Recuse Yourself, Joe Biden

If we’re going to create transparently idiotic, partisan standards on the fly, they should be applied to everyone in government.

If Supreme Court Justice Clarence Thomas has an ethical obligation to recuse himself from all cases related to the Jan. 6 riots because his wife, Ginni, has opinions on the matter, as most Democrats now contend, it’s clear that the president has a moral responsibility to step back from any more decisions concerning Ukraine and China.

Now that the New York Times and Washington Post have both authenticated the Hunter Biden emails — a story that was suppressed by the media and tech conglomerates on the flimsiest of pretexts to help Joe Biden win the 2020 election—it’s also what’s right for democracy. That’s how this works, right?

Hunter Biden is being investigated criminally for implicating his father in the financial benefit of his deals with corrupt Eastern European energy interests as well as the Communist Chinese. It’s plausible, of course, that Hunter Biden, and Tony Bobulinski, might have been lying about the “Big Guy.” It’s also true that if this story were about any Republican president, the media would be deploying squadrons of reporters to find out.

After all, Joe Biden has previously said not only that he did not benefit from Hunter Biden’s work but that he knew absolutely nothing about his son’s influence peddling.

Yet, there are many circumstantial reasons to believe Joe Biden is lying.

For example:

  • Hunter Biden was with his father on an Air Force Two flight from the United States to China in 2013. What did the vice-president think his son was doing in China if he wasn’t going there on business? Hunter Biden’s associates also reportedly facilitated a meeting between Chinese officials and favored billionaires in Beijing and the vice president. Did the president attend? If so, what were they discussing?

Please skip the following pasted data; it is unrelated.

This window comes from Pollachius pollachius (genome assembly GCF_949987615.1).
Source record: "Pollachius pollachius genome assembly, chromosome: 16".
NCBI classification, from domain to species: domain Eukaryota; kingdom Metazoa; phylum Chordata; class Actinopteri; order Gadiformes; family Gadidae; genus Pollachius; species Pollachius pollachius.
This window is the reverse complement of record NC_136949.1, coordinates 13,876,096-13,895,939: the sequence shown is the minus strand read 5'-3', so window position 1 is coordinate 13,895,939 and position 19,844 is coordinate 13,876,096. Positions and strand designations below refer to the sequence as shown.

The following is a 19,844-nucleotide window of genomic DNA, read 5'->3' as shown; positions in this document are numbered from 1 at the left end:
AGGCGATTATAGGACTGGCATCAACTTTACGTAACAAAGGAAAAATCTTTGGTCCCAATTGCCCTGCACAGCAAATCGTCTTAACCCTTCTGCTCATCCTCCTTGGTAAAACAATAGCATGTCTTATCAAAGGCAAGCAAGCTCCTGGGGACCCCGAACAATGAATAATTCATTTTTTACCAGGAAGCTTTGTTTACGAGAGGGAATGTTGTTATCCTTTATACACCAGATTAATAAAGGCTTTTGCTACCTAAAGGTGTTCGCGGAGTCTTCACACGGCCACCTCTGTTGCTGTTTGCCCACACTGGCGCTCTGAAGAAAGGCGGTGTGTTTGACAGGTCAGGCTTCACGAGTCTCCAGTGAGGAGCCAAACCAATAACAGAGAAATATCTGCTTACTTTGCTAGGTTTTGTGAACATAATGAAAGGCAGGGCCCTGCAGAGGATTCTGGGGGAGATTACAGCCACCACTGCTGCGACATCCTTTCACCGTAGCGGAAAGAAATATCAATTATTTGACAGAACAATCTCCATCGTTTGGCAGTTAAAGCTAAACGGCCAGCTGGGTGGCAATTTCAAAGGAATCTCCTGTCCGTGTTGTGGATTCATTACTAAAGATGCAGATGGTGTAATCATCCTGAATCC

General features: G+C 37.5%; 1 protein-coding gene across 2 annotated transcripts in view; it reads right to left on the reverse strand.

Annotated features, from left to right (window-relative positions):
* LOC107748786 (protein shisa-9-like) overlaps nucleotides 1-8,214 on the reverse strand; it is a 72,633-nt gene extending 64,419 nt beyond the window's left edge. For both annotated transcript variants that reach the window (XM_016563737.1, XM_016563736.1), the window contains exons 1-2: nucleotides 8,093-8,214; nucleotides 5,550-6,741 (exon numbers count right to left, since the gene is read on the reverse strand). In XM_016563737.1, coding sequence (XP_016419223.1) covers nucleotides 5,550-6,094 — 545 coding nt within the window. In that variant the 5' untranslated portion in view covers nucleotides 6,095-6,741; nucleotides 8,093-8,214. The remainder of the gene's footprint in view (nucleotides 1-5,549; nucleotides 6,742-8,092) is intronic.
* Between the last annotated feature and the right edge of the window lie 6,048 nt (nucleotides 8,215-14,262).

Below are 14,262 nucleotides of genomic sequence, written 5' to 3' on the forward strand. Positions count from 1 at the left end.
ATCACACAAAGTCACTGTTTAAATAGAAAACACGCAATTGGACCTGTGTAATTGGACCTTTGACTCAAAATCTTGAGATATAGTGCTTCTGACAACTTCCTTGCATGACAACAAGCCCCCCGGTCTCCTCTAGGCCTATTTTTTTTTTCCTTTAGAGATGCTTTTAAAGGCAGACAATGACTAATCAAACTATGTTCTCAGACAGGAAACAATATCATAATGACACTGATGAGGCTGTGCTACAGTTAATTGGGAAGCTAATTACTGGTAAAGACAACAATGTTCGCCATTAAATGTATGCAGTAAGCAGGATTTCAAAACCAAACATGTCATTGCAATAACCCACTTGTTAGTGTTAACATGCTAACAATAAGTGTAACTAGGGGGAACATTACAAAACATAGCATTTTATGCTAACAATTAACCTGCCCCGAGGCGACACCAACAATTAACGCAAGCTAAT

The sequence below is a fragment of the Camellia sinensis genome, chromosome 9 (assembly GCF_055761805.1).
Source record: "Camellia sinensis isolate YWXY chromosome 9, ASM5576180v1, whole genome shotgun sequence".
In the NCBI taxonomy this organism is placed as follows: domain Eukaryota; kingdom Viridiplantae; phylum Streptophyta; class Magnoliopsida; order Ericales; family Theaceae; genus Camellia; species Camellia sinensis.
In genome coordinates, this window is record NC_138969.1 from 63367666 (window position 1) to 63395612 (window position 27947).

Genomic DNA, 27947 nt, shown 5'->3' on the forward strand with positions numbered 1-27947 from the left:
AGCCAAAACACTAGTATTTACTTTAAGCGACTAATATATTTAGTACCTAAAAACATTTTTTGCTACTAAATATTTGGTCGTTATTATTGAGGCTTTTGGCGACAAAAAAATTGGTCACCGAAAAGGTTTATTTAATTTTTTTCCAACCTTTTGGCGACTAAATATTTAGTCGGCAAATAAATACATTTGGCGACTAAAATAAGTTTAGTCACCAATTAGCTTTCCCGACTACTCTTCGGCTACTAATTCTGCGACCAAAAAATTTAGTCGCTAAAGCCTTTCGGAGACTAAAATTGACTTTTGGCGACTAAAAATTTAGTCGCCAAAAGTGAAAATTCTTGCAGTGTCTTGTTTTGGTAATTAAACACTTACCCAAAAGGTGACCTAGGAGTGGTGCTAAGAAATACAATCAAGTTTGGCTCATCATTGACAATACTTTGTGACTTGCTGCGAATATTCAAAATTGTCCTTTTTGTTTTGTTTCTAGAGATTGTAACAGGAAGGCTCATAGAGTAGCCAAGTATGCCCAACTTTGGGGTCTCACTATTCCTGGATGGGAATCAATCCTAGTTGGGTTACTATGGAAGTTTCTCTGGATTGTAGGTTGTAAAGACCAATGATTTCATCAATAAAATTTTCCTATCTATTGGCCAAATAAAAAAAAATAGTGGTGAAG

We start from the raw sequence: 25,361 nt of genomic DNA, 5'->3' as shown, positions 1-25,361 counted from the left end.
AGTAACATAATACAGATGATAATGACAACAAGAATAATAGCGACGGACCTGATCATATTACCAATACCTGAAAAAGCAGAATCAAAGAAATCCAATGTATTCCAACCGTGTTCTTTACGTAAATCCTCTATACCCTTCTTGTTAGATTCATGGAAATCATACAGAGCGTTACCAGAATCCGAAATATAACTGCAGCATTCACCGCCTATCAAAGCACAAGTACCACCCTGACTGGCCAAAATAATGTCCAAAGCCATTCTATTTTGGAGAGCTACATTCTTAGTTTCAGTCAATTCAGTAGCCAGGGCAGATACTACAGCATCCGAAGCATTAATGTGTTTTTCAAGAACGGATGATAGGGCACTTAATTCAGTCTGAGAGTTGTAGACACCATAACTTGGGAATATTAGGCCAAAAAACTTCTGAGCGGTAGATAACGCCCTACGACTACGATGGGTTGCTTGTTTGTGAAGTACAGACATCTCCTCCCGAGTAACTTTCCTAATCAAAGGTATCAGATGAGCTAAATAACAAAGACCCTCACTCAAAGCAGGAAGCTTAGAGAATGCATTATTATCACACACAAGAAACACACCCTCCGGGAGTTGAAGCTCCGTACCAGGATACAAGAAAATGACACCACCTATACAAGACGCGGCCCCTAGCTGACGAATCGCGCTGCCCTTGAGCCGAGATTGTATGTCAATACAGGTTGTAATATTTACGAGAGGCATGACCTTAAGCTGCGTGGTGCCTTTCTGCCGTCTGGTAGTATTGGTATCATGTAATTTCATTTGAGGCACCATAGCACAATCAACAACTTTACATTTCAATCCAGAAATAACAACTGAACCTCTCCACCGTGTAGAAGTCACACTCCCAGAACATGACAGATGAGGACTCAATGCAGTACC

• According to the New York Times, Obama administration officials openly worried about Hunter Biden’s corrupt relationships. Did they never mention these concerns to the vice president, who claims he knew nothing about his son’s corrupt business dealings?
  • In 2018, Joe Biden bragged that as vice president he threatened Ukraine’s then-President Petro Poroshenko with the withdrawal of U.S. aid if he didn’t fire Prosecutor General Viktor Shokin. Joe Biden did not know that Shokin was looking into Burisma, an oil company that paid his son more than $50,000 per month. Did he ever discuss Shokin with his son? It seems like a very important thing.
  • The New York Post first reported that Hunter Biden emails contained correspondence from a Ukrainian executive thanking Hunter for brokering a meeting with Joe Biden, who at the time was vice president. Joe Biden attended that meeting? If so, did they talk about Hunter Biden’s work? If not, what did they discuss with each other?

And the biggest question the press should be asking the president is: Did Joe Biden ever benefit financially from any of Hunter Biden’s dealings? The answer might very well still be “no.” There is, after all, no hard evidence to say otherwise. (And, considering the urgency of the institutional press to look into these matters, we’re probably never going to find out.)

However, on a number of occasions during the past five years, I can recall reading deeply reported profiles about the business dealings of the previous president’s children. Journalists and pundits wondered if the president was aware of these transactions. They wondered if such relationships should not be considered unethical.

Then again, even if Joe Biden was completely unaware of his son’s machinations, The Clarence Thomas Standard now states that it doesn’t matter. Joe Biden must resign from any foreign policy decisions that could harm democracy. He should, as Rep. Alexandria Ocasio-Cortez (D-N.Y.) maintains, be impeached.


The Daily Signal offers a variety perspectives. Nothing here should be taken to mean that The Heritage Foundation views are represented. 

Do you have a comment about this article? Please email to share your thoughts. [email protected] and we’ll consider publishing your edited remarks in our regular “We Hear You” feature. Include the URL or headline of your article, along with your name and the address of your town or state.